M: It’s tricky to answer that. I still get asked, “S you are a musician, but what do you do for a living? And advising people to study is quite a responsibility because there is a lot of trouble like when I finished at the RAM I wanted to carry on studying there but couldn’t afford it, I couldn’t get sponsorship, but if it works out for you and you follow your own path way you make a career then it’s the most exciting thing. I didn’t study anywhere else but I don’t think there is anywhere else quite like the Royal Academy of London that can prepare you as well for the modern classical accordion then you can do what you want with it. You are an accomplished musician and you choose the ways to represent you and your music. It’s so important to get this classical training and I’m really glad I came to London because I don’t think I would have succeeded as much anywhere else. It’s not just about the education it’s also about the city that it’s really tempting.
R: And you are competing against other musicians not just other accordionists to get noticed.
M: I get asked that all the time…would I recommend studying in London and I always recommend it. It’s a pity though that the Academy does not give that much importance yet to the accordion. It’s not a big department. There’s still something to achieve in that field. I hope it will change soon.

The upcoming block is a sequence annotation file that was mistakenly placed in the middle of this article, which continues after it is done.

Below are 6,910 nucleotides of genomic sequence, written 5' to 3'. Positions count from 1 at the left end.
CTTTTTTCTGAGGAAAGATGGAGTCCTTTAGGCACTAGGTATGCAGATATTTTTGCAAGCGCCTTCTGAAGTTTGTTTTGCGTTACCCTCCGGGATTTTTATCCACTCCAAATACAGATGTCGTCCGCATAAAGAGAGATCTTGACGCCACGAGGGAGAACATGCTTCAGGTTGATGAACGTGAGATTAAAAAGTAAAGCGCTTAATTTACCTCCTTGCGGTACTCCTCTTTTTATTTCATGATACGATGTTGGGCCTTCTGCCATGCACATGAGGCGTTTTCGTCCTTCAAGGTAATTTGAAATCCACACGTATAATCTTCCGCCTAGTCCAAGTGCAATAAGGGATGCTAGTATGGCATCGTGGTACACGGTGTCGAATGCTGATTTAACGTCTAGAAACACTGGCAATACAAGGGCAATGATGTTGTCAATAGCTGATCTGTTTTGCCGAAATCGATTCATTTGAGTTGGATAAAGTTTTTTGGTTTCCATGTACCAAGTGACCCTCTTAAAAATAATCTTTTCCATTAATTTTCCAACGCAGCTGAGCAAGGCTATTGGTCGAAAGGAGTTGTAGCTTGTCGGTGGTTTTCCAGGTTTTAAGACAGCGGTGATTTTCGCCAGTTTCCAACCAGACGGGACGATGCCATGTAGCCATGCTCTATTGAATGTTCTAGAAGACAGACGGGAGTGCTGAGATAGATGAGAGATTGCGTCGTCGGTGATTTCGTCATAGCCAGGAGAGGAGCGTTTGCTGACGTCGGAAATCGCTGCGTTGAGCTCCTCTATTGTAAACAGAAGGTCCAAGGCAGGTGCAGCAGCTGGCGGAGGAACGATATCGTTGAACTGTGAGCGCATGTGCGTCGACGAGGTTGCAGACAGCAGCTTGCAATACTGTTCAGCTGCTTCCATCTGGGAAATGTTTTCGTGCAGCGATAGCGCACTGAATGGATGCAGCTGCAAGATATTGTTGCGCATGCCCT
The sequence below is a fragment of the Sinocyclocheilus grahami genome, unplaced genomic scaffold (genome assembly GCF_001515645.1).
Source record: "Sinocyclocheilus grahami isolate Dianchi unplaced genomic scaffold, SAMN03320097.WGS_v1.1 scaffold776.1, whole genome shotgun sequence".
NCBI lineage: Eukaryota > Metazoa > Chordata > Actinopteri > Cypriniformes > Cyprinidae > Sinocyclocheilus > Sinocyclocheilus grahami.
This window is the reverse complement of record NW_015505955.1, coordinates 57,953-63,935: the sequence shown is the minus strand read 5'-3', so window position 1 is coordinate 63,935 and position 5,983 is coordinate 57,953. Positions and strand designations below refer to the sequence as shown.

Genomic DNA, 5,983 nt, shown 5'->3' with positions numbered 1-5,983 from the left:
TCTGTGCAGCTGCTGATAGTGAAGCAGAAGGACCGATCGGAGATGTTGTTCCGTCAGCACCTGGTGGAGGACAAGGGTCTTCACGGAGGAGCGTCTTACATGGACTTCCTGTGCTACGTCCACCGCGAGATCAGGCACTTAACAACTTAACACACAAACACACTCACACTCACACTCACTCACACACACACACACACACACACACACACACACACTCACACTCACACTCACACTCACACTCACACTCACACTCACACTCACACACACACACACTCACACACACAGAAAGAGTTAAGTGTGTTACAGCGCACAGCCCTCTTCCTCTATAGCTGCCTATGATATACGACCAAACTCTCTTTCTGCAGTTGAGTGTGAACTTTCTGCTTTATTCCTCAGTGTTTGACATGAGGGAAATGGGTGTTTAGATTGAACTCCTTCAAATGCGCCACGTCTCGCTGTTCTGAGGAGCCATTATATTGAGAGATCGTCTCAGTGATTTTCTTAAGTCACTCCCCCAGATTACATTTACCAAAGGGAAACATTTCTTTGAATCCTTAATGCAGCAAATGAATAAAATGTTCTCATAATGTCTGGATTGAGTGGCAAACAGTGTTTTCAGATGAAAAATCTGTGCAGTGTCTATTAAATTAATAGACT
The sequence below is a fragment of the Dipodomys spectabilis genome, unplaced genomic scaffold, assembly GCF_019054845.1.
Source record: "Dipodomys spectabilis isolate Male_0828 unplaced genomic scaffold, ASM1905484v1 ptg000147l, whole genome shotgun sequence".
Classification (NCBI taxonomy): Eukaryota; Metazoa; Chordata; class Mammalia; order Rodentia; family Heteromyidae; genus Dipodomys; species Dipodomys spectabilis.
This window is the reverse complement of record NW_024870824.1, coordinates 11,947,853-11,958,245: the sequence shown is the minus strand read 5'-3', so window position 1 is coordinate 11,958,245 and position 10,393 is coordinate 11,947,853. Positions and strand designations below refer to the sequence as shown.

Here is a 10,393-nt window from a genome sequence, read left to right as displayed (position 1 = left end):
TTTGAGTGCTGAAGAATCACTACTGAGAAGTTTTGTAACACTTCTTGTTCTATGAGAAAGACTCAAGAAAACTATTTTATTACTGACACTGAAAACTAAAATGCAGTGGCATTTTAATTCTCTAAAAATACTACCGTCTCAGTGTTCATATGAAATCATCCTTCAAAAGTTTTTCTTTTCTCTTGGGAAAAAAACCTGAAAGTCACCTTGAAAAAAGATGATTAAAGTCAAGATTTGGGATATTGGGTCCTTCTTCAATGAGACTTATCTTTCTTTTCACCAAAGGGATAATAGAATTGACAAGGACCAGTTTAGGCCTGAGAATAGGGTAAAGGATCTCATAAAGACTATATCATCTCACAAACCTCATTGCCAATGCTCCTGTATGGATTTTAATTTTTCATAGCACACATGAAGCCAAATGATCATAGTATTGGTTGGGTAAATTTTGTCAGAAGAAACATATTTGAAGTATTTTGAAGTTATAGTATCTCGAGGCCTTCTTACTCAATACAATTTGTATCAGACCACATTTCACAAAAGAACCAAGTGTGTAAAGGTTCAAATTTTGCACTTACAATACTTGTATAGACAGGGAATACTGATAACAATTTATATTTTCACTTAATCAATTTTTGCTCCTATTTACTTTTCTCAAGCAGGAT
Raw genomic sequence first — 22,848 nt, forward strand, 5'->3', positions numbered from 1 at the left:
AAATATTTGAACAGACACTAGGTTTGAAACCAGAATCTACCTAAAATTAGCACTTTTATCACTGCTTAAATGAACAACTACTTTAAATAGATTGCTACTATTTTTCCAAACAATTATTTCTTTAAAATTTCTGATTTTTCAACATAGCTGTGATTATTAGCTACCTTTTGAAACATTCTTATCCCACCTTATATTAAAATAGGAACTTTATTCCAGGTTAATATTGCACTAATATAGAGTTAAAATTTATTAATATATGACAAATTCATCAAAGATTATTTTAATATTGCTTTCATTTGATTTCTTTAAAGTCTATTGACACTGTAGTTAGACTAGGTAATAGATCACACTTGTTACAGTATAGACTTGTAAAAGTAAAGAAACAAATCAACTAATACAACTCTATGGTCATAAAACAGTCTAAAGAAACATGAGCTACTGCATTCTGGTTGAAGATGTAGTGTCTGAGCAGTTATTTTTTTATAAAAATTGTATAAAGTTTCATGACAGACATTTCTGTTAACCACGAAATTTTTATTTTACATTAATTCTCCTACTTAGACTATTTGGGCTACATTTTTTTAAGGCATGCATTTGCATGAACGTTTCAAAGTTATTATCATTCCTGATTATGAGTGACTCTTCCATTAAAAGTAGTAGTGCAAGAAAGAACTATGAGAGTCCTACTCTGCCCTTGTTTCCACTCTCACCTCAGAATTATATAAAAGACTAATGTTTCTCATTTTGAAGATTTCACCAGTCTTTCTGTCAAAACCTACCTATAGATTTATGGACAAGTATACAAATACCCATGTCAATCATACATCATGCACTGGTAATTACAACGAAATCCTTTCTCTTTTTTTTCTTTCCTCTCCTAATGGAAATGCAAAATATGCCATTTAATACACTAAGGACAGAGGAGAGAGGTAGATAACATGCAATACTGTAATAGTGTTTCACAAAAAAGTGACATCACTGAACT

R: Well maybe they’ll have to take notice now with your success and value what they have more. I suppose my last question to you is about your next album. The “difficult second album” as it’s often referred to. What would you like to do?
M. Well we’re still a long way from playing all the musical genres that I love because the first album is just one side of the story, the second album I suppose will be something similar, maybe hopefully a little more…I can’t promise anything yet but I have some ideas. It will be a variety of things. People will be able to pick whatever they like from the album. It’s important to reach as wide an audience as possible. For the future I know what I would love to do; I’d love to do some really serious take on classical and contemporary music, maybe chamber music, maybe Bach, Piazzolla, Gubaidulina, I don’t know. It depends on negotiating with the record label and my manager because they are quite influential in my choices. In the Last week in august I am doing doing Accordion Music Week in Christopher Summer Festival in Lithuania. It’s the second year. Last year I invited Ksenija Sidorova and Alexander Kolovski from Macedonia. This year I didn’t have the opportunity to invite anyone from abroad but we are doing lots of projects with local accordionists. The opening concert will be in the Astronomy Museum in a very high tower in glass capsule and it will be very exclusive for only sixty-odd people. We will do Gubaidulina’s Silencio and finish with some John Cage. The idea of the concert is one of gradually diminishing to silence and spacing out into the cosmos. Then we’re doing only Tchiakovsky music. There’s a lot in my head that I would like to gather together and it’s a matter of getting together and discussing things.
R: Well I wish you a lot of luck with all your projects and thank you for sparing the time in your busy schedule for giving Strumenti&Musica this Interview. I’m sure everyone who loves accordion will be hoping you will be the one to make this breakthrough into the mainstream…I’m don’t want to put too much pressure on you…